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Original Research: Signs and Symptoms of Chest Diseases |

Pregabalin and Speech Pathology Combination Therapy for Refractory Chronic Cough: A Randomized Controlled Trial

Anne E. Vertigan, PhD; Sarah L. Kapela, BSpPath; Nicole M. Ryan, PhD; Surinder S. Birring, MB, ChB (Hons), MD; Patrick McElduff, PhD; Peter G. Gibson, MBBS (Hons)
Author and Funding Information

FUNDING/SUPPORT: This project was supported by the Division of Medicine, John Hunter Hospital, and National Health and Medical Research Council project grant. Prof Gibson is supported by a National Health and Medical Research Council Practitioner Research Fellowship. Dr Ryan was supported by a John Hunter Hospital Charitable Trust Award [G1300784].

CORRESPONDENCE TO: Anne E. Vertigan, PhD, Speech Pathology, John Hunter Hospital, Locked Bag 1, Hunter Region Mail Centre, NSW, 2310, Australia


Copyright 2016, . All Rights Reserved.


Chest. 2016;149(3):639-648. doi:10.1378/chest.15-1271
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Background  Chronic refractory cough (CRC) is a difficult problem to treat. Speech pathology treatment (SPT) improves symptoms but resolution is incomplete. Centrally acting neuromodulators also improve cough symptoms, but not cough reflex sensitivity, and the effect is short-lived. We hypothesized that combined SPT and centrally acting neuromodulators would have a superior outcome than SPT alone. Our goal was to determine whether combined pregabalin and SPT is more effective than SPT alone.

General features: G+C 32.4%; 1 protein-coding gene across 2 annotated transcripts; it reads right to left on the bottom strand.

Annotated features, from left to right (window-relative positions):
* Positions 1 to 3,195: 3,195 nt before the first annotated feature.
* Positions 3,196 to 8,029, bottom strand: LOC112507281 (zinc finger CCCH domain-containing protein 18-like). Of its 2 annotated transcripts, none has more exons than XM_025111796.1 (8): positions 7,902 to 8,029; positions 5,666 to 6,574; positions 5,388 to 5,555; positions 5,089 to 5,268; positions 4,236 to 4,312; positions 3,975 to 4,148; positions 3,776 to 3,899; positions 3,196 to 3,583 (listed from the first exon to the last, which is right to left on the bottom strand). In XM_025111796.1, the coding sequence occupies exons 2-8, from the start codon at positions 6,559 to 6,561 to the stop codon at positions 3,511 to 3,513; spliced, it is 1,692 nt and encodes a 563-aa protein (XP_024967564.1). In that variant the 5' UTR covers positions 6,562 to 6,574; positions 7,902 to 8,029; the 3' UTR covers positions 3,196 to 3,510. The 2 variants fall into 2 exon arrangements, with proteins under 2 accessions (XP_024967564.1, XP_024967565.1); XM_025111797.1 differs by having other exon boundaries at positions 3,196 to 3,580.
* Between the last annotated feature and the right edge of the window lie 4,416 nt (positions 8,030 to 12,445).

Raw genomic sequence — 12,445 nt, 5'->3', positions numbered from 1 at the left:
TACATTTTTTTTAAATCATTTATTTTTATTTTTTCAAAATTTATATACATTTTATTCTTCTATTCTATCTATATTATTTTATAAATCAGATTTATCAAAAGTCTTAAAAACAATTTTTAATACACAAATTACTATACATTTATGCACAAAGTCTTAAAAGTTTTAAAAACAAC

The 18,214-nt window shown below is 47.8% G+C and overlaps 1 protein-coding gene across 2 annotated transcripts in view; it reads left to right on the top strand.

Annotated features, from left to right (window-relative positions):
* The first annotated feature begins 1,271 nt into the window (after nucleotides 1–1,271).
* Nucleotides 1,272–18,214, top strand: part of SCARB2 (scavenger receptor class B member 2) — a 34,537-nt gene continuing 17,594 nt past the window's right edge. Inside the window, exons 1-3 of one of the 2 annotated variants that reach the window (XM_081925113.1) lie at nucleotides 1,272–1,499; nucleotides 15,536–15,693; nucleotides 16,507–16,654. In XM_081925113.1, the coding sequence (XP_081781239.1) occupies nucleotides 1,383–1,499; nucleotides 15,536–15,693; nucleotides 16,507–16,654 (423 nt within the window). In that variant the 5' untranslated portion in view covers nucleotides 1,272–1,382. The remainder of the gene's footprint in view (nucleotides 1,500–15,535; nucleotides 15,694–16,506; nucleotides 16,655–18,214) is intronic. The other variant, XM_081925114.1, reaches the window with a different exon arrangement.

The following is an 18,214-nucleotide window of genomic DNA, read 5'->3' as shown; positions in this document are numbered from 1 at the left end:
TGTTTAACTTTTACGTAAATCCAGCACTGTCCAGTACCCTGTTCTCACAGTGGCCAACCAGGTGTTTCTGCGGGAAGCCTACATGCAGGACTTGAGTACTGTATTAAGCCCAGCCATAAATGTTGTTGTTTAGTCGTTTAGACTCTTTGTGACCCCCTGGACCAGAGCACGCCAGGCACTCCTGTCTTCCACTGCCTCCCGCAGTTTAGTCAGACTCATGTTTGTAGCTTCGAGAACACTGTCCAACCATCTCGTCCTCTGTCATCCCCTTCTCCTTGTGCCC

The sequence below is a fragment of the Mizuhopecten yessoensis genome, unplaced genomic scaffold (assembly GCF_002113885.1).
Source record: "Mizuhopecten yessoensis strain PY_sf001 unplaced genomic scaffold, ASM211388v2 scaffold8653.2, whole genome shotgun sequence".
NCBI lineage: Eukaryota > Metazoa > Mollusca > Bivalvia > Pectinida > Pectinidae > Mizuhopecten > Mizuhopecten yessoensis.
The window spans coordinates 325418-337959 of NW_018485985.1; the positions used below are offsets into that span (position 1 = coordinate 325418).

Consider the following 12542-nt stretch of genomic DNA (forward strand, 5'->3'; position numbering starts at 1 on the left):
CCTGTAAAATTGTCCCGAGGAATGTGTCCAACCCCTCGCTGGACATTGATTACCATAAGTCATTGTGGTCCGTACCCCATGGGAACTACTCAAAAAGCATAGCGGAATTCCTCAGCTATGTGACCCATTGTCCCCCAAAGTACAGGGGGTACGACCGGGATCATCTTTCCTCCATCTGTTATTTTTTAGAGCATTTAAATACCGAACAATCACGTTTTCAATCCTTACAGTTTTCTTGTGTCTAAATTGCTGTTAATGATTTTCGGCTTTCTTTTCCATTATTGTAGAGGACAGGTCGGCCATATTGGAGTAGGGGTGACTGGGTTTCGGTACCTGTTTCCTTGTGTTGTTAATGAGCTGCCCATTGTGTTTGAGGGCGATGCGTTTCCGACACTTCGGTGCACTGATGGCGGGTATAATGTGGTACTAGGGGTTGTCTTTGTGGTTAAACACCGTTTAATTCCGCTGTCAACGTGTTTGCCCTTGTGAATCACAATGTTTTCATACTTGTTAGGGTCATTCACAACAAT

Methods  Randomized placebo controlled trial. Forty patients with CRC were randomly assigned to receive either combined SPT and pregabalin 300 mg daily or combined SPT and placebo. Outcome measures were collected at baseline, end of treatment, and 4 weeks after the end of treatment. Primary outcome measures were cough frequency using the Leicester Cough Monitor, cough severity using a visual analog scale (coughVAS), and cough-related quality of life (QOL) using the Leicester Cough Questionnaire (LCQ).

Results  Cough severity, cough frequency, and cough QOL improved in both groups. The degree of improvement in LCQ and coughVAS was greater with combined SPT and pregabalin than SPT alone; the mean difference in LCQ was 3.5, 95%CI of difference 1.1 to 5.8; the mean difference in coughVAS was 25.1, 95% CI of difference 10.6 to 39.6. There was no significant difference in improvement in cough frequency between groups. There was no deterioration in symptoms once pregabalin was withdrawn. Median capsaicin cough sensitivity improved from 15.7 to 47.5 μM with combined SPT and pregabalin and from 3.92 to 15.7 μM with SPT alone.

Conclusions  Combined SPT and pregabalin reduces symptoms and improves QOL compared with SPT alone in patients with CRC.

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